moved closer to the teacher, the first kid with number greater than *K* that has a distance
to the teacher equal to kid *K*'s original distance becomes the most distant kid and is
guaranteed to step toward the teacher.

Hence, the correct heuristic is to minimize the distance between the teacher and the most distant kid, treating each dimension independently. To do this, calculate the most distant kid in each dimension, and move the teacher toward each of those kids in their respective dimension. If two kids are equally distant but in opposite directions, do not move the teacher.

An equivalent statement of the heuristic is that the teacher always moves toward the average of the minimum and maximum coordinates in each dimension, not moving if the teacher is already at that center point. If the maximum difference in a certain dimension is odd, the teacher can oscillate between the two central spaces in that dimension; this does not affect the correctness of the heuristic.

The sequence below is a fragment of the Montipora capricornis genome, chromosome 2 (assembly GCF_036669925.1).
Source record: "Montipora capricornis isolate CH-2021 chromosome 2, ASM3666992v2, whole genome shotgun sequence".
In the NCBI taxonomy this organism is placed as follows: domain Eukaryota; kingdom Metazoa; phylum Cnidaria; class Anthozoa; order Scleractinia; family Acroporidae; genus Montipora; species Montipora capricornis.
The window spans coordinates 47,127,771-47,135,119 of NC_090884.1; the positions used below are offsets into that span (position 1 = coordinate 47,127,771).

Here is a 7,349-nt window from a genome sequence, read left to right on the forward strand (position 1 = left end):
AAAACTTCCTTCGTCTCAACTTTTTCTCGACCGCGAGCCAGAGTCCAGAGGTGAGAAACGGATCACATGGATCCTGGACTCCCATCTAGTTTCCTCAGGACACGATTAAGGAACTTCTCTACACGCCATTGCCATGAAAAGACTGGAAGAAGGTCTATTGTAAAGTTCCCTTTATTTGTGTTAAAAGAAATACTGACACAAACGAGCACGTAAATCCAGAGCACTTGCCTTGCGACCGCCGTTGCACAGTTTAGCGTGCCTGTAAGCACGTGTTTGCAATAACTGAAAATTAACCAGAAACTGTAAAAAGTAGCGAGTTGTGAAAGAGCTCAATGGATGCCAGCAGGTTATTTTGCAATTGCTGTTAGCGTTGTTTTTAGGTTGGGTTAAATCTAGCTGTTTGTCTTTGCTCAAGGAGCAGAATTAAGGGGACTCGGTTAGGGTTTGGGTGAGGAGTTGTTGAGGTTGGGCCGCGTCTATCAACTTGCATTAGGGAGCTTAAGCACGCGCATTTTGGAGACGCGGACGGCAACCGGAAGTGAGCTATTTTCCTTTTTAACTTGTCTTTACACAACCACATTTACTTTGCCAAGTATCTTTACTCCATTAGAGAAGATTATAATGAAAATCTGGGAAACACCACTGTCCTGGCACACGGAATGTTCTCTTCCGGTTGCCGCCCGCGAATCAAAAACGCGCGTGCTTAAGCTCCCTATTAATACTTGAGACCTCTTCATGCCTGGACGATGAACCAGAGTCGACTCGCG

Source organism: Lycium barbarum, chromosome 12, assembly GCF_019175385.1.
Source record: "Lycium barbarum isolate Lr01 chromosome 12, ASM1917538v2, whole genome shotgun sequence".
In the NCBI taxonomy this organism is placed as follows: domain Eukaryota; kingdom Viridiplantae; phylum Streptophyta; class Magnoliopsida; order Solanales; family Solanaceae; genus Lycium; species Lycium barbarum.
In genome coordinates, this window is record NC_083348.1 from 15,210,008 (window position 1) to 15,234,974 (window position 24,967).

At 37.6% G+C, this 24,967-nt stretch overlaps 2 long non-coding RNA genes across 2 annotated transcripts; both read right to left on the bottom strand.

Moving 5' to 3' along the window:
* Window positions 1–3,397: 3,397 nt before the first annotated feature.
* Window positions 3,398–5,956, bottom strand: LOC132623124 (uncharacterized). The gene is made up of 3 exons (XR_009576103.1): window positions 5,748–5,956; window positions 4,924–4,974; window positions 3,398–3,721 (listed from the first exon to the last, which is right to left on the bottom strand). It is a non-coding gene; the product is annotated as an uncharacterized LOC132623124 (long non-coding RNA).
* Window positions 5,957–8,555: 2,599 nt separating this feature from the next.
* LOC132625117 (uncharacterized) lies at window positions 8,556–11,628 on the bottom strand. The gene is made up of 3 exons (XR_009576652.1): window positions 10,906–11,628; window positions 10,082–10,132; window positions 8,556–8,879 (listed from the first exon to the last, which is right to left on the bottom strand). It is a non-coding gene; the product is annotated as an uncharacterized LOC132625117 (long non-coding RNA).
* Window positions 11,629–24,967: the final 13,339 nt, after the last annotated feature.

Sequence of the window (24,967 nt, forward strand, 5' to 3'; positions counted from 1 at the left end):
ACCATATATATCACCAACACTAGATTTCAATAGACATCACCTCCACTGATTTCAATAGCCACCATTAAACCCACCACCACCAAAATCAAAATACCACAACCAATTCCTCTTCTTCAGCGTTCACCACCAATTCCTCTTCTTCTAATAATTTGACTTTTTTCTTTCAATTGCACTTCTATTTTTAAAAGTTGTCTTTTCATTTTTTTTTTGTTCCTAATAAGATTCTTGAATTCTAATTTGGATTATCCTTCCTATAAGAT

A few *incorrect* greedy heuristics include:

- Move the teacher toward the single most distant kid. This is wrong because x and y need to be independent.
- Move the teacher toward the average or median kid position. This is wrong because it biases the teacher toward a cluster of kids instead of dealing with outliers.
- Move the teacher toward first kid that is not on their current space. This is wrong because the teacher could waste time making a cluster smaller before moving toward outliers.

Running the simulation to completion clearly does not work with the higher bounds.